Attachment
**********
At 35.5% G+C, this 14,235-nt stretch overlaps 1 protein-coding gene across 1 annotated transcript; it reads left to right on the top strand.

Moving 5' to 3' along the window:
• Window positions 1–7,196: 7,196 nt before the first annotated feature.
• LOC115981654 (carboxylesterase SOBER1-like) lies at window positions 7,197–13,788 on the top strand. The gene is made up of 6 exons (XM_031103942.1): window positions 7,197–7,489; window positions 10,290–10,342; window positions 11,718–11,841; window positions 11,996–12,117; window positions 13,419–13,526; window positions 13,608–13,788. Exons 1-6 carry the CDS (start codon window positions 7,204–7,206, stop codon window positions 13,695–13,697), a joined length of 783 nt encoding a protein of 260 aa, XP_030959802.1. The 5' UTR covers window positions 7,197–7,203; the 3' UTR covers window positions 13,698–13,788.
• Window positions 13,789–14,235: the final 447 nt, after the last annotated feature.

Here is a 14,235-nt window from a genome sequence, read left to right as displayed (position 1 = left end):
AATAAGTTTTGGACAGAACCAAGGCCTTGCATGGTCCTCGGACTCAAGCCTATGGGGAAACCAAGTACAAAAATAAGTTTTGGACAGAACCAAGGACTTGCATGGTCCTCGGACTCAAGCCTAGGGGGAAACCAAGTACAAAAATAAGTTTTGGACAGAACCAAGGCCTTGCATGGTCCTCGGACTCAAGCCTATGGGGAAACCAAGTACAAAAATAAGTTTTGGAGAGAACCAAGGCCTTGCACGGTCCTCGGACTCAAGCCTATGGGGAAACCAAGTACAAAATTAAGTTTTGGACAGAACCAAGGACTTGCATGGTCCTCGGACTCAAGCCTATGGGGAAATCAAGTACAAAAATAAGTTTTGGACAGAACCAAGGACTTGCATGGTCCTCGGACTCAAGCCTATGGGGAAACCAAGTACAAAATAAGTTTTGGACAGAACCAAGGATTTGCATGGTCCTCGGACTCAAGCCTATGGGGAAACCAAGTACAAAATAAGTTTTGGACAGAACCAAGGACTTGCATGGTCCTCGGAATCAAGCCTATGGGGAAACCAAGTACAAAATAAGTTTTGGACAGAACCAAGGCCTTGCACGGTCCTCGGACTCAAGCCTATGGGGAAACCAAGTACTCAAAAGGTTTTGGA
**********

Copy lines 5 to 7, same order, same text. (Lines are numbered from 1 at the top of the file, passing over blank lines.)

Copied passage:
• Window positions 13,789–14,235: the final 447 nt, after the last annotated feature.

Here is a 14,235-nt window from a genome sequence, read left to right as displayed (position 1 = left end):
AATAAGTTTTGGACAGAACCAAGGCCTTGCATGGTCCTCGGACTCAAGCCTATGGGGAAACCAAGTACAAAAATAAGTTTTGGACAGAACCAAGGACTTGCATGGTCCTCGGACTCAAGCCTAGGGGGAAACCAAGTACAAAAATAAGTTTTGGACAGAACCAAGGCCTTGCATGGTCCTCGGACTCAAGCCTATGGGGAAACCAAGTACAAAAATAAGTTTTGGAGAGAACCAAGGCCTTGCACGGTCCTCGGACTCAAGCCTATGGGGAAACCAAGTACAAAATTAAGTTTTGGACAGAACCAAGGACTTGCATGGTCCTCGGACTCAAGCCTATGGGGAAATCAAGTACAAAAATAAGTTTTGGACAGAACCAAGGACTTGCATGGTCCTCGGACTCAAGCCTATGGGGAAACCAAGTACAAAATAAGTTTTGGACAGAACCAAGGATTTGCATGGTCCTCGGACTCAAGCCTATGGGGAAACCAAGTACAAAATAAGTTTTGGACAGAACCAAGGACTTGCATGGTCCTCGGAATCAAGCCTATGGGGAAACCAAGTACAAAATAAGTTTTGGACAGAACCAAGGCCTTGCACGGTCCTCGGACTCAAGCCTATGGGGAAACCAAGTACTCAAAAGGTTTTGGA